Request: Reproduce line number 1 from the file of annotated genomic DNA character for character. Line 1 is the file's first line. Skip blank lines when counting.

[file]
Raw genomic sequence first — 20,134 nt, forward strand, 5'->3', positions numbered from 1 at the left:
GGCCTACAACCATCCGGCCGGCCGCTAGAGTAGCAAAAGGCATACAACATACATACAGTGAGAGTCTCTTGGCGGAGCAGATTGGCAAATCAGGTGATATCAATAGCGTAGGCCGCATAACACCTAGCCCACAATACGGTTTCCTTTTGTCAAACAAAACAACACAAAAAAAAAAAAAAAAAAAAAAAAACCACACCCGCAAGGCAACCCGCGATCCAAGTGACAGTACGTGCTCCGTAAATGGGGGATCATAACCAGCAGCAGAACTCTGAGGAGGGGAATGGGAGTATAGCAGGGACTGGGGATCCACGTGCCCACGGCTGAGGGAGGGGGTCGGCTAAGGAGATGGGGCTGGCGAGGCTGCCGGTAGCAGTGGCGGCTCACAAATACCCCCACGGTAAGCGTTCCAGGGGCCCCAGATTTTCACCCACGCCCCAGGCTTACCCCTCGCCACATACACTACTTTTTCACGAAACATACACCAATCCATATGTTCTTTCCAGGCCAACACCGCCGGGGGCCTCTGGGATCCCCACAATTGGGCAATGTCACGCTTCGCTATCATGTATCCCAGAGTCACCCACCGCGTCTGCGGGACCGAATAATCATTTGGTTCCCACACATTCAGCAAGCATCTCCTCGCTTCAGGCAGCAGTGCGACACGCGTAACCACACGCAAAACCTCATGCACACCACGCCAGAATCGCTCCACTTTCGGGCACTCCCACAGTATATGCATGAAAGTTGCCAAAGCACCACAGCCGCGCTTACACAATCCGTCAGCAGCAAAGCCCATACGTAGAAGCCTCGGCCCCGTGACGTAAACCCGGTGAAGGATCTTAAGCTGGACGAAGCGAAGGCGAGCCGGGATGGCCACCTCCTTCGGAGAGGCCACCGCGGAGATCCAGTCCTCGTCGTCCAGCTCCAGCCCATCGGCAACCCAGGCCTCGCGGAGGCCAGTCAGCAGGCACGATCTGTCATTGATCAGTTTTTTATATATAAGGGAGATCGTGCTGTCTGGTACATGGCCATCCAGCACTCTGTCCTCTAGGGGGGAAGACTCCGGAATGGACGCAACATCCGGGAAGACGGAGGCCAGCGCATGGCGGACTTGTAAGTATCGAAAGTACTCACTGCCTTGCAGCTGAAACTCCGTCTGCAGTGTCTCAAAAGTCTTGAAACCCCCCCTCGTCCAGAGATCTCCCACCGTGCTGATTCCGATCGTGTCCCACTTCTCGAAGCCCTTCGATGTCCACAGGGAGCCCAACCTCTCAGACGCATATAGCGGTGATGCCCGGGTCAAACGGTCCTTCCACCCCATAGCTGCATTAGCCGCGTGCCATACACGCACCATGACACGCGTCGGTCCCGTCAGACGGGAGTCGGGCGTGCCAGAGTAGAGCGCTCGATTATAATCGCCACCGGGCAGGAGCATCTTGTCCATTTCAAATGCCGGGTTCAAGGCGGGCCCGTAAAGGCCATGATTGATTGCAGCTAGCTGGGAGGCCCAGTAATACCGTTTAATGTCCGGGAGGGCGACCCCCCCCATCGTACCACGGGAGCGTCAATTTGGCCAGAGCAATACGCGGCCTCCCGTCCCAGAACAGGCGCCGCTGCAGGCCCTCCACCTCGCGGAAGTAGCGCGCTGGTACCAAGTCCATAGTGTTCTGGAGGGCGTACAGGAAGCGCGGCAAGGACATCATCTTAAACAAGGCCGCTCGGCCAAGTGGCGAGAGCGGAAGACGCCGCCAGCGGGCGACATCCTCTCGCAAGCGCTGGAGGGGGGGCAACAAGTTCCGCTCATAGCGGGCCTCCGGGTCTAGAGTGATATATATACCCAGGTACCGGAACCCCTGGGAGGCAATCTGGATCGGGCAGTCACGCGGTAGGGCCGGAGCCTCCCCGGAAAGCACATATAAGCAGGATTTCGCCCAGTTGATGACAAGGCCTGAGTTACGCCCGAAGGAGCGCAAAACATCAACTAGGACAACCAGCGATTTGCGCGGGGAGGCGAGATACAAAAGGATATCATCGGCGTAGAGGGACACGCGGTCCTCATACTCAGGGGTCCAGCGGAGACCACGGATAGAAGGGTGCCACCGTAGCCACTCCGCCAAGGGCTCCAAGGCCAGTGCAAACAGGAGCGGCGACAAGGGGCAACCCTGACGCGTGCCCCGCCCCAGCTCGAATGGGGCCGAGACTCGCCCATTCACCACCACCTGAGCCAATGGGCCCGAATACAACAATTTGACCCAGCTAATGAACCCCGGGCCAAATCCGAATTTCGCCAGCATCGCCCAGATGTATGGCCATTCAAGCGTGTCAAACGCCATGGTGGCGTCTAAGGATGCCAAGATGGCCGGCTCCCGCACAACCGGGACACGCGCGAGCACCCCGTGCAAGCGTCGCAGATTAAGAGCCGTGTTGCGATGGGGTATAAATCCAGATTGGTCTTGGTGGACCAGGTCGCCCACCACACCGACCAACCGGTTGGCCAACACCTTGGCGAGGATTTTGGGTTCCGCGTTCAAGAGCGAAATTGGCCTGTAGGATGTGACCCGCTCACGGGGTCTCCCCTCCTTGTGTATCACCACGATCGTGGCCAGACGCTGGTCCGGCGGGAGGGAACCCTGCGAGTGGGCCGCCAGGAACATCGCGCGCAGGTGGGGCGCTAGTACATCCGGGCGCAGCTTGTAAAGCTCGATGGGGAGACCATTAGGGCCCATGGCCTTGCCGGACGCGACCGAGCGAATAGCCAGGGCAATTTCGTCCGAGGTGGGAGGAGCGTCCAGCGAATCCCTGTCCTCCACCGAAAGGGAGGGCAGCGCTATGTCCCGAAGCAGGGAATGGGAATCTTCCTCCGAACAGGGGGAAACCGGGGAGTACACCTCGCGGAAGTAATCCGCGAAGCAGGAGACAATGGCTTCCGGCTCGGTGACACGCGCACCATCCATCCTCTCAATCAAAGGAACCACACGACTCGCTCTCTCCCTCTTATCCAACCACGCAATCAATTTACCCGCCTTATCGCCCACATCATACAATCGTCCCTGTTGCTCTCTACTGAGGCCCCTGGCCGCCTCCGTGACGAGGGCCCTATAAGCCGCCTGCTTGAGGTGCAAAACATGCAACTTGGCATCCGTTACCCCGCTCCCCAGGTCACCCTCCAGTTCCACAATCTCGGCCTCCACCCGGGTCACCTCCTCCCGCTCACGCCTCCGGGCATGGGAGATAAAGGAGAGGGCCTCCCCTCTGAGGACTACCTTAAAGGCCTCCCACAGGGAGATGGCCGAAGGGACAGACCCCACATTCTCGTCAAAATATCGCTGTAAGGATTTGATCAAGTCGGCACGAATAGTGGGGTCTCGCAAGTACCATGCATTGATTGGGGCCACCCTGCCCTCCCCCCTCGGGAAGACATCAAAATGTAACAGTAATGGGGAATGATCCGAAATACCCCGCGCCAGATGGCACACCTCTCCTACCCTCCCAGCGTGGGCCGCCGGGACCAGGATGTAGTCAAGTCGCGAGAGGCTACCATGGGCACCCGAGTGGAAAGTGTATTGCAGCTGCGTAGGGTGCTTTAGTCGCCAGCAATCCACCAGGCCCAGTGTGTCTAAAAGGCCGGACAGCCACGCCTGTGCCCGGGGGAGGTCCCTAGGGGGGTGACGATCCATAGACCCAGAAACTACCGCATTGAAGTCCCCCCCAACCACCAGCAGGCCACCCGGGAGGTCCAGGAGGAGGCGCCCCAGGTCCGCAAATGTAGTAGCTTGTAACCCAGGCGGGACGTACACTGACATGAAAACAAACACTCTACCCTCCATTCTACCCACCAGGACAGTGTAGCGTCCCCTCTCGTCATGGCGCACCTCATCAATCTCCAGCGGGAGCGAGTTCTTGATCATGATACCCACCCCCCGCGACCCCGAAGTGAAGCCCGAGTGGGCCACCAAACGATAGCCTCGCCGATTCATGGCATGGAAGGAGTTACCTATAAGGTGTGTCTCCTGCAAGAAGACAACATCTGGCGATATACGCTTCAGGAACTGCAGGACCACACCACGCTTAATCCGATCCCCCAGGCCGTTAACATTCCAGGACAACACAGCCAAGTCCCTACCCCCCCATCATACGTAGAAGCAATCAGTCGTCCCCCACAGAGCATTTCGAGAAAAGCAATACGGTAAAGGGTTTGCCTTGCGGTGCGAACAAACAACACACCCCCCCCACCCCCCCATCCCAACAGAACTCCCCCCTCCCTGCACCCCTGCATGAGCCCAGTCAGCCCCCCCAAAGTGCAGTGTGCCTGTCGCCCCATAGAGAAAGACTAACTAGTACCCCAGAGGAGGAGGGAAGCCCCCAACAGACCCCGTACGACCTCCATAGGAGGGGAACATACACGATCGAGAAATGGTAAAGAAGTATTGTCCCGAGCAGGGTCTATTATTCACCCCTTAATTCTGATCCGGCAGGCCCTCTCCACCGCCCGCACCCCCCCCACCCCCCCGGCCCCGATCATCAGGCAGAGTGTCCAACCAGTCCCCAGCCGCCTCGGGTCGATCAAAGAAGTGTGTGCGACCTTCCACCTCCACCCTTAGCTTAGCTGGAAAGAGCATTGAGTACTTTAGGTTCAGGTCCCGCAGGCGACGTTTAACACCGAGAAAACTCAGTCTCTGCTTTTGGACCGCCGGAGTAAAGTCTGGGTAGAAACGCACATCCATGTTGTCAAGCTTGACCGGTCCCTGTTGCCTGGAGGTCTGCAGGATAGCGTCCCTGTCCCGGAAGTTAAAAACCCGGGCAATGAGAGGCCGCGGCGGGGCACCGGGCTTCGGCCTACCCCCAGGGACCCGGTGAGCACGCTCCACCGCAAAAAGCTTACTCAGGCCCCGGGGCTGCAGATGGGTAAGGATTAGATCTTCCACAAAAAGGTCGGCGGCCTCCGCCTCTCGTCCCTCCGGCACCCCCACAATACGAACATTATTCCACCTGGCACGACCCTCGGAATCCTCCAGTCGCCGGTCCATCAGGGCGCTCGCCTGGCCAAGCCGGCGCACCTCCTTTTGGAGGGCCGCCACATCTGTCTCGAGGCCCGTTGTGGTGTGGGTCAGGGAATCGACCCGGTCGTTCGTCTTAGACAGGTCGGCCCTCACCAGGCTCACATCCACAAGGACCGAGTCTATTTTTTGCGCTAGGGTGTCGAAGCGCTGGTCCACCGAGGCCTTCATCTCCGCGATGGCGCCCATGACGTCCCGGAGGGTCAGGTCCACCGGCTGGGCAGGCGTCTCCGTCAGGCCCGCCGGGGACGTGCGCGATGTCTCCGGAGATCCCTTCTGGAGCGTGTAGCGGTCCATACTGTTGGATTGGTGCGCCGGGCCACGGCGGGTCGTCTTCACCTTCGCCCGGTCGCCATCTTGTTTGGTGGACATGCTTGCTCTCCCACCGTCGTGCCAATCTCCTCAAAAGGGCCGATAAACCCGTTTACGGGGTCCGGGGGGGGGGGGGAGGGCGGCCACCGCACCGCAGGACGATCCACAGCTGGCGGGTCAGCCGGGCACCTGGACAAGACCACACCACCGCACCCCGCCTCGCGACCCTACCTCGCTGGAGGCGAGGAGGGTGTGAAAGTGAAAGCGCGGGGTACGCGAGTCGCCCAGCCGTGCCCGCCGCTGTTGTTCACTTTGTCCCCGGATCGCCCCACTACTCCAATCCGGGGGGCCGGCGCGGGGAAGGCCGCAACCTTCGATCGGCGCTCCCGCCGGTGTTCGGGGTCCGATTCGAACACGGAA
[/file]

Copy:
Raw genomic sequence first — 20,134 nt, forward strand, 5'->3', positions numbered from 1 at the left: